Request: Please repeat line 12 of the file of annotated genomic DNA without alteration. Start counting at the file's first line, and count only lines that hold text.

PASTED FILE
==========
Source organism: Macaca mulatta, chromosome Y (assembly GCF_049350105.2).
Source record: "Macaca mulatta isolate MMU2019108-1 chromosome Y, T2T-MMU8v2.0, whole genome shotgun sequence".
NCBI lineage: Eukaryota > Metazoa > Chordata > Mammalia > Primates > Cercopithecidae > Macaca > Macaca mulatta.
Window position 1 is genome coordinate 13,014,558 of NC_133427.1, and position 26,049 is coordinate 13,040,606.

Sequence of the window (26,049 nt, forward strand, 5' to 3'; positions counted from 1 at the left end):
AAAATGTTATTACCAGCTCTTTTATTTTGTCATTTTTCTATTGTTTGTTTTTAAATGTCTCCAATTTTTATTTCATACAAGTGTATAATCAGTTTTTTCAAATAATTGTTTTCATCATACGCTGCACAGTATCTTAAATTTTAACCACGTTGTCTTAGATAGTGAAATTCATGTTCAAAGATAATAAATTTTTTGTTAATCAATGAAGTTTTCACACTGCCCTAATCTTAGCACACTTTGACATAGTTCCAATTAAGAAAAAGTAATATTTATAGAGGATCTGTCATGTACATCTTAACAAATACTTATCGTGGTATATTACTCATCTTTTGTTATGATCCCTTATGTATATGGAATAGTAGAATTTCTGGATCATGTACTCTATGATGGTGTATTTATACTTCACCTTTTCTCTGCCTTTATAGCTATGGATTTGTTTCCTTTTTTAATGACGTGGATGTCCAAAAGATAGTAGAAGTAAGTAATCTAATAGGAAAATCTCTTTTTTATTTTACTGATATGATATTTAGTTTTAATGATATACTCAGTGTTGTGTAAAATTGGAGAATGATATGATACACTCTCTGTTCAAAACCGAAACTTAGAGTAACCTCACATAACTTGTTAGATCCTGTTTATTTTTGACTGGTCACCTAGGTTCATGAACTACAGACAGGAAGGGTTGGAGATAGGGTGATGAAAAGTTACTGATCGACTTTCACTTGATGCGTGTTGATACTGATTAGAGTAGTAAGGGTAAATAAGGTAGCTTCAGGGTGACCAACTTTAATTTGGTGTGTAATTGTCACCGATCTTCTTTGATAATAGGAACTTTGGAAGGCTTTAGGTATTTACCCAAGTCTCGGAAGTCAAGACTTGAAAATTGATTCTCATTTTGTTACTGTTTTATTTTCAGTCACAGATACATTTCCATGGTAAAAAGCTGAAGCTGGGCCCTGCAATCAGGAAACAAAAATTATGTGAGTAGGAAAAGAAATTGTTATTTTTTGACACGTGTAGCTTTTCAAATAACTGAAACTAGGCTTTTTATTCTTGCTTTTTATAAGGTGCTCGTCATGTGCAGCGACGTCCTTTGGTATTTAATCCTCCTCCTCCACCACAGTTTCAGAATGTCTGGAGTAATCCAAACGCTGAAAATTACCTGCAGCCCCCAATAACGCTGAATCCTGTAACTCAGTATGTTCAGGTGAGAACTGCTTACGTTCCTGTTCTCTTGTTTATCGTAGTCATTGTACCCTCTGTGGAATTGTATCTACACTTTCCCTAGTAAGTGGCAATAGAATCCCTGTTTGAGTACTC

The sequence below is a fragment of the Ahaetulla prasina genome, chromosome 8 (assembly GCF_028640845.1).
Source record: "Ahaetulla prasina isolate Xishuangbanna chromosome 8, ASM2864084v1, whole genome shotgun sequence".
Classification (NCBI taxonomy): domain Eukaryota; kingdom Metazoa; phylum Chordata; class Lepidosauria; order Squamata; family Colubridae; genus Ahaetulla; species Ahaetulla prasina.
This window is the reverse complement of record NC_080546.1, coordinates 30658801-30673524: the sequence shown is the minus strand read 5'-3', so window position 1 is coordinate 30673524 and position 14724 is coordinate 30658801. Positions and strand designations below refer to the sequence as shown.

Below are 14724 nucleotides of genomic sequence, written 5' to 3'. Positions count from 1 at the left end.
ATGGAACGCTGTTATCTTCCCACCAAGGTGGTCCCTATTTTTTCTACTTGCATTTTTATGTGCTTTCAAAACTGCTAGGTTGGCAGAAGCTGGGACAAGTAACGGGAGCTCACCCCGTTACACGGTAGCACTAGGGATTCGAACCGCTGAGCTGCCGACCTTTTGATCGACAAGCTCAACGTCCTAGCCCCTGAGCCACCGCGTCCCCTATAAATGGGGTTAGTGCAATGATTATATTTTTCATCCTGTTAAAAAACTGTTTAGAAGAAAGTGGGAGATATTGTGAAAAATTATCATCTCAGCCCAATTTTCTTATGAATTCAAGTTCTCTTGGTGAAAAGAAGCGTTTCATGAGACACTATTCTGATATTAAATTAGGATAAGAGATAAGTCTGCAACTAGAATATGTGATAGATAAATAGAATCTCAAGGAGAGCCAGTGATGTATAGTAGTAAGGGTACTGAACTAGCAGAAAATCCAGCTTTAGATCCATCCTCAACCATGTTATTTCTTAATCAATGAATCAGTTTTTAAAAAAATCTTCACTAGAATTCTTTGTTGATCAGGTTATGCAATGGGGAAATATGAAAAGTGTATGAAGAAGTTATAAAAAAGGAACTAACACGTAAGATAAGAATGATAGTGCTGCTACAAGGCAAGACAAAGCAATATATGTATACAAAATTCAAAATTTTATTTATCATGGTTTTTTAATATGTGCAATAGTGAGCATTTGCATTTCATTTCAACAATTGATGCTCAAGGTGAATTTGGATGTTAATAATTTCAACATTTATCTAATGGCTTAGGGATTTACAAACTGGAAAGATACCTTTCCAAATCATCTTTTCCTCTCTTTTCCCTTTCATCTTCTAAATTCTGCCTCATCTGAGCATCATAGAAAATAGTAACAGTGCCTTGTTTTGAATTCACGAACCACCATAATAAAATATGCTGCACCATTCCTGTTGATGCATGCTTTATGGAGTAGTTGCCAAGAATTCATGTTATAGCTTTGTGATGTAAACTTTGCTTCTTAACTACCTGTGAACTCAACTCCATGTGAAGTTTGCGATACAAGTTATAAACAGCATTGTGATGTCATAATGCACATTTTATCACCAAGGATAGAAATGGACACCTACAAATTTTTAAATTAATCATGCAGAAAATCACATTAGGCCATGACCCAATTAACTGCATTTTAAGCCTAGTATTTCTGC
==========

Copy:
ATGGAACGCTGTTATCTTCCCACCAAGGTGGTCCCTATTTTTTCTACTTGCATTTTTATGTGCTTTCAAAACTGCTAGGTTGGCAGAAGCTGGGACAAGTAACGGGAGCTCACCCCGTTACACGGTAGCACTAGGGATTCGAACCGCTGAGCTGCCGACCTTTTGATCGACAAGCTCAACGTCCTAGCCCCTGAGCCACCGCGTCCCCTATAAATGGGGTTAGTGCAATGATTATATTTTTCATCCTGTTAAAAAACTGTTTAGAAGAAAGTGGGAGATATTGTGAAAAATTATCATCTCAGCCCAATTTTCTTATGAATTCAAGTTCTCTTGGTGAAAAGAAGCGTTTCATGAGACACTATTCTGATATTAAATTAGGATAAGAGATAAGTCTGCAACTAGAATATGTGATAGATAAATAGAATCTCAAGGAGAGCCAGTGATGTATAGTAGTAAGGGTACTGAACTAGCAGAAAATCCAGCTTTAGATCCATCCTCAACCATGTTATTTCTTAATCAATGAATCAGTTTTTAAAAAAATCTTCACTAGAATTCTTTGTTGATCAGGTTATGCAATGGGGAAATATGAAAAGTGTATGAAGAAGTTATAAAAAAGGAACTAACACGTAAGATAAGAATGATAGTGCTGCTACAAGGCAAGACAAAGCAATATATGTATACAAAATTCAAAATTTTATTTATCATGGTTTTTTAATATGTGCAATAGTGAGCATTTGCATTTCATTTCAACAATTGATGCTCAAGGTGAATTTGGATGTTAATAATTTCAACATTTATCTAATGGCTTAGGGATTTACAAACTGGAAAGATACCTTTCCAAATCATCTTTTCCTCTCTTTTCCCTTTCATCTTCTAAATTCTGCCTCATCTGAGCATCATAGAAAATAGTAACAGTGCCTTGTTTTGAATTCACGAACCACCATAATAAAATATGCTGCACCATTCCTGTTGATGCATGCTTTATGGAGTAGTTGCCAAGAATTCATGTTATAGCTTTGTGATGTAAACTTTGCTTCTTAACTACCTGTGAACTCAACTCCATGTGAAGTTTGCGATACAAGTTATAAACAGCATTGTGATGTCATAATGCACATTTTATCACCAAGGATAGAAATGGACACCTACAAATTTTTAAATTAATCATGCAGAAAATCACATTAGGCCATGACCCAATTAACTGCATTTTAAGCCTAGTATTTCTGC